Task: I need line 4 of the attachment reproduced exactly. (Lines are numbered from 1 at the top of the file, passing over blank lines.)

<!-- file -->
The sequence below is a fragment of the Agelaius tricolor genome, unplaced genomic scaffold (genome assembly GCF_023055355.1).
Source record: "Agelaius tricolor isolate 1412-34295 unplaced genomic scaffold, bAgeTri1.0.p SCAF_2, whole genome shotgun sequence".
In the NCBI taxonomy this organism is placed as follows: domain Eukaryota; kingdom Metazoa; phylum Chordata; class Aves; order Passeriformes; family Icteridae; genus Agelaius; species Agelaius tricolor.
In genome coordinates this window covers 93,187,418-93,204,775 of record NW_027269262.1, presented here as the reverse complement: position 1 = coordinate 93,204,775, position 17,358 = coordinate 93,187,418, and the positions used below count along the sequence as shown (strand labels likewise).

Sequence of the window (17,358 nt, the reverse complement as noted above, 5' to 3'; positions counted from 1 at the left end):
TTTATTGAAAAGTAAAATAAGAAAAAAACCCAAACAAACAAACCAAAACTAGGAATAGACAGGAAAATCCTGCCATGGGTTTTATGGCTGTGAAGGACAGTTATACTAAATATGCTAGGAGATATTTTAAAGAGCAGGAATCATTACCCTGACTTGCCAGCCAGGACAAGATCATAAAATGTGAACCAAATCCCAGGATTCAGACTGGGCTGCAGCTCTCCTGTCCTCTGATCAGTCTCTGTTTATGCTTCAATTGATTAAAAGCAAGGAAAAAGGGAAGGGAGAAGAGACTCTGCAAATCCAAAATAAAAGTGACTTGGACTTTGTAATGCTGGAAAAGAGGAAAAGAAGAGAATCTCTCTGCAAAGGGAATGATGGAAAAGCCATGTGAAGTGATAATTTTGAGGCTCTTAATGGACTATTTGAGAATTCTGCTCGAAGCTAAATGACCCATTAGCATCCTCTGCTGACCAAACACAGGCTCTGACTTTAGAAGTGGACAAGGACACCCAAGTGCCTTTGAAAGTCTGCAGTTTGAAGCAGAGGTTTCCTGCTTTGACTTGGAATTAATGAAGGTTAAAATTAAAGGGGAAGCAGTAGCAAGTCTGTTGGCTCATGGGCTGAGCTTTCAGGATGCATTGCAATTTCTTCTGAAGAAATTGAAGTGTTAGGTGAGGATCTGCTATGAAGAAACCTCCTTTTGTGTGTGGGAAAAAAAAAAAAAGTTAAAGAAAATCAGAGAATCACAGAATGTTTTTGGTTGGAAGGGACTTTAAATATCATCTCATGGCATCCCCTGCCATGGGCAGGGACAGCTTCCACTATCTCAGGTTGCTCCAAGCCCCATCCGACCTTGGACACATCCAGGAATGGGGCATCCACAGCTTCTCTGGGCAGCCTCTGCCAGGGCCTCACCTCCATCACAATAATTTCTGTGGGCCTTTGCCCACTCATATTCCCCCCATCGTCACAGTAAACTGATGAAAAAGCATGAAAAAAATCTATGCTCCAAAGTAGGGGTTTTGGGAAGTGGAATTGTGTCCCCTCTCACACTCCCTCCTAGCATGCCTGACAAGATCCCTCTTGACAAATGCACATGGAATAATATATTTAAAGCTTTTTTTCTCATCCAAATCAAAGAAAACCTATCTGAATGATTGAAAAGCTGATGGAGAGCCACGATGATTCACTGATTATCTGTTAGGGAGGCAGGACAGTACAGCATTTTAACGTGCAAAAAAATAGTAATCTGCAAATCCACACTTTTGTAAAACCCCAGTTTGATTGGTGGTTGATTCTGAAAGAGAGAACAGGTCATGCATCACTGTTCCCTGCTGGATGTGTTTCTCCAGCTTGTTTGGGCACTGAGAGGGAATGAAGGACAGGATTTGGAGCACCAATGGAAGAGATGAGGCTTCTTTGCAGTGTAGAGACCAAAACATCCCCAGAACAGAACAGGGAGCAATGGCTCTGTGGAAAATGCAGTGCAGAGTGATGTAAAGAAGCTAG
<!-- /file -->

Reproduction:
In genome coordinates this window covers 93,187,418-93,204,775 of record NW_027269262.1, presented here as the reverse complement: position 1 = coordinate 93,204,775, position 17,358 = coordinate 93,187,418, and the positions used below count along the sequence as shown (strand labels likewise).